vocation In 1 Corinthians 7:17–24 Paul speaks of our calling before God. In all of his writings, this may be one that most directly deals with the doctrine of vocation. On Sunday, we will consider this subject at length. In preparation, here are seven truths that relate to “vocation” and our calling to live for and before God in all we say and do.

1. Your vocation begins with the Lord’s calling unto salvation.

Made in the image of God, there’s a sense in which everyone has a “vocation.” The world’s bounty is not cultivated by Christians alone. God has blessed the world with the lives and services of many non-Christians.

That being said, only Christians can pursue their work for the glory of God. Only Christians can give thanks to God and pursue their vocations motivated by God’s love. In this way, a true vocation stands in continuity with one’s calling to Christ. The Father effectually calls his children and then assigns them to do good works.

Ephesians 2:10 says that believers are “created in Christ for good works, prepared beforehand, that we should walk in them.” Likewise, 1 Corinthians 7 defines our assignment in life by God’s effectual calling. In 1 Corinthians 7:17, 20, 24, Paul tells the Corinthians to abide in their earthly status and serve God, not worrying about changing their position. In truth, this way of thinking (and living) can only be achieved by those who have the Spirit of God. Therefore, the Christian homemaker or construction worker are animated by the same principle—God’s effectual call (re)defines your earthly occupation. Continue reading

God at Work: Learning About the Doctrine of Vocation from Gene Veith (and Martin Luther)

work“Vocation” is a word that comes from the Latin word for “calling” (vocare). In modern vernacular it often is an unimpressive synonym for work, i.e.,  vocational training. However, in Scripture, the word is filled with significance, even dignity. God calls us to himself, out of darkness and death, into the life and love of his beloved Son. Therefore, Christians must understand “vocation” not as a mundane description of work, but rather a dignified “calling” to serve God and the creatures who bear his image. Truly, to ignore or minimize this vocation is to miss a significant facet of the Christian life.

When the Reformers like Martin Luther threw off the shackles of Rome, they restored the doctrine of justification by faith alone. However, contesting the clergy-laity divide, they also esteemed the priesthood of all believers and the doctrine of vocation. In fact, in church history any study of vocation must consider his writings, for he wrote so much and so well about this doctrine.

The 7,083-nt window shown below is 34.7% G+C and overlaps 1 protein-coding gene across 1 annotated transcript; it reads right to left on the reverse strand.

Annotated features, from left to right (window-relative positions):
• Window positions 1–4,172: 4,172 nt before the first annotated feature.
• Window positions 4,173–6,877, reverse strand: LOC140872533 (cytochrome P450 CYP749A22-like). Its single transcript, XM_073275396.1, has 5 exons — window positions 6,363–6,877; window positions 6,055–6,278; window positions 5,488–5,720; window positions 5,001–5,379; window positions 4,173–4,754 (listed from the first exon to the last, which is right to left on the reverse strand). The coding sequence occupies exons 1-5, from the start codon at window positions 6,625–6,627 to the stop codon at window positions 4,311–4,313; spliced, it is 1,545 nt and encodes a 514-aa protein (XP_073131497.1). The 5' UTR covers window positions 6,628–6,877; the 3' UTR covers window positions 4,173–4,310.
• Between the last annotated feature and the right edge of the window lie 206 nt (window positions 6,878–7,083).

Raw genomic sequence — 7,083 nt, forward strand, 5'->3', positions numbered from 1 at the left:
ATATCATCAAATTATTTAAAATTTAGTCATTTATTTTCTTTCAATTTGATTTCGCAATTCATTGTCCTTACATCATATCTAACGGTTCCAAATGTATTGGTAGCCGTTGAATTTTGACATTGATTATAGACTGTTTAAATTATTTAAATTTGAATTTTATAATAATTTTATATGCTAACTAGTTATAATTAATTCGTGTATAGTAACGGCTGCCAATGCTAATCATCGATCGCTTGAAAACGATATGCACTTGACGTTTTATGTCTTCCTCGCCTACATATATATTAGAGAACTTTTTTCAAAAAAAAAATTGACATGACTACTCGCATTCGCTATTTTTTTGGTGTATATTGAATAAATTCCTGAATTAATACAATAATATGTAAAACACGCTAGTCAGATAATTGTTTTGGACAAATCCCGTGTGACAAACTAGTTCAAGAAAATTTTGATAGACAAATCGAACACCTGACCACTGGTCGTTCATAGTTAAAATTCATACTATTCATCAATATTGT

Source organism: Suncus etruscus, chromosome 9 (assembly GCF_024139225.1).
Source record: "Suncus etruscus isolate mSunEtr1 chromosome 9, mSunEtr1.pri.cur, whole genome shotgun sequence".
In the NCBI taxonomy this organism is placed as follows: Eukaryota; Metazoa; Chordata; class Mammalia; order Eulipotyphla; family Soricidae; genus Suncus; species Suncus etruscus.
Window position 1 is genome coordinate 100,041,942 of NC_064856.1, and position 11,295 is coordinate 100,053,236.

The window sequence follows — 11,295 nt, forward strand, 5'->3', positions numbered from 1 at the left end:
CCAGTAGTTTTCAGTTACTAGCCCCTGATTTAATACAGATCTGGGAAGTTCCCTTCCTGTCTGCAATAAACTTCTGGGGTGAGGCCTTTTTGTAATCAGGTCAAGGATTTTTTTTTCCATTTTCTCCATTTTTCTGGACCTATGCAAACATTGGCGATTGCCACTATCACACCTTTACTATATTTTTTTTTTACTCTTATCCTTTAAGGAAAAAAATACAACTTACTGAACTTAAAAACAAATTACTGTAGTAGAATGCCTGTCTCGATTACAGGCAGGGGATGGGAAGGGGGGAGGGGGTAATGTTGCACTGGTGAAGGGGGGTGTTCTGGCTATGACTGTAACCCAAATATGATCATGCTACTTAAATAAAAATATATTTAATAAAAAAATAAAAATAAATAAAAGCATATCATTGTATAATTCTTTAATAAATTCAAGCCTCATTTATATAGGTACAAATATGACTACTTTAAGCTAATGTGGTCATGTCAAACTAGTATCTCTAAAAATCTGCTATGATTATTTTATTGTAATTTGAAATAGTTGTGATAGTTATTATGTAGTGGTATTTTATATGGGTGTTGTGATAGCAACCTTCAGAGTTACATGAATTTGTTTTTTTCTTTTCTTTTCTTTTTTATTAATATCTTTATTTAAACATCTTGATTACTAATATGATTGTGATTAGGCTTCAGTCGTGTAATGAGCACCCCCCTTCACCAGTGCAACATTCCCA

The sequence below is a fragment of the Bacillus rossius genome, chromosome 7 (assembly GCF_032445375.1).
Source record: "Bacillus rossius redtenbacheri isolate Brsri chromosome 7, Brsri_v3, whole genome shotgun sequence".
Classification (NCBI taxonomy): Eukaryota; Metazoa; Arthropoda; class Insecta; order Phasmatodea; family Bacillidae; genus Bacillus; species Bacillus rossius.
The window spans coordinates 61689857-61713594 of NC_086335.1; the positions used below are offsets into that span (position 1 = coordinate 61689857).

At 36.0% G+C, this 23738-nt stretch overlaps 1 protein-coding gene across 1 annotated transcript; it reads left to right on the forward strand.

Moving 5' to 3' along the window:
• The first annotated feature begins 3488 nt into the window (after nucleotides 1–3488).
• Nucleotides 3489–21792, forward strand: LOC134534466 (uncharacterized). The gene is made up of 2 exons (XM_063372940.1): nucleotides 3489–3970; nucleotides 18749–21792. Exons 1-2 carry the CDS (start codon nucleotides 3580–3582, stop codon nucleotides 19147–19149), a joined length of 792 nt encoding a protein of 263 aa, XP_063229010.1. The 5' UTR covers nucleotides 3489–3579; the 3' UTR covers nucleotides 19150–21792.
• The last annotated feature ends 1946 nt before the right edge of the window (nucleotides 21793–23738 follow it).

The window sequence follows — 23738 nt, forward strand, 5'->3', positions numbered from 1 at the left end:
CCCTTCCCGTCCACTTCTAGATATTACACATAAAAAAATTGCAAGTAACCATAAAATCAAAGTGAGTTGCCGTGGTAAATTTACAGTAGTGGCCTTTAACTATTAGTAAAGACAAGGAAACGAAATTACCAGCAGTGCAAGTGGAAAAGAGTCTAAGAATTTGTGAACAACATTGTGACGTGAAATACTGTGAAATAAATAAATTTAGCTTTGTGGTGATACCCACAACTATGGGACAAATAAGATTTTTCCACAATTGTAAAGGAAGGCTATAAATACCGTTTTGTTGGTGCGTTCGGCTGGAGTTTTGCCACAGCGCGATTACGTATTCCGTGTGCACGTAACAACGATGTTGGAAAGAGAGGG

workTaking this into consideration, Gene Veith an evangelical Lutheran has captured much of Luther’s doctrine, make that the biblical doctrine, in his excellent book God at Work: Your Vocation in All of Life. Introducing his topic, he writes, “When God blesses us, He almost always does it through other people” (14). This, in a sentence, is the doctrine of vocation. Or more exactly, this is the fruit of the gift of vocation.

In what follows I’ve traced the themes of his book and encapsulated a number of his best quotes. I hope it piques your interest in this topic, even as it paints a picture of why vocation is so important for the Christian.  Continue reading

‘Do Not Work For That Which Is Not Bread’: A Biblical Theology of Work

workGod has given us everything we need for life and godliness, the apostle Peter said (2 Pet 1:3). This means Scripture gives us all we need to know about God, salvation, and good works. It doesn’t mean that Scripture tells us how to teach grammar or solve chemical equations, but it does have much to say about work.

In fact, no matter what you do for a living, what stage of life you are in, or what sort of position you have (or aspire to have), God has much to say to you about your work. In recent days, a number of helpful books on the subject have been written (e.g., The Gospel at Work: How Working for King Jesus Gives Purpose and Meaning to Our Work by Greg Gilbert and Sebastian Traeger, Every Good Endeavor: Connecting Your Work to God’s Work by Tim Keller with Katherine Leary Alsdorf, and What’s Best Next?: How the Gospel Changes the Way You Get Things Done by Matt Perman).

If the intersection of faith and work interests you, or if you are a Christian who has not considered how God relates to your vocation, you should make it a priority to read at least one of these. For now though, let’s glean a few truths from Scripture, which can serve as a biblical foundation for thinking about work.

A Biblical Theology of Work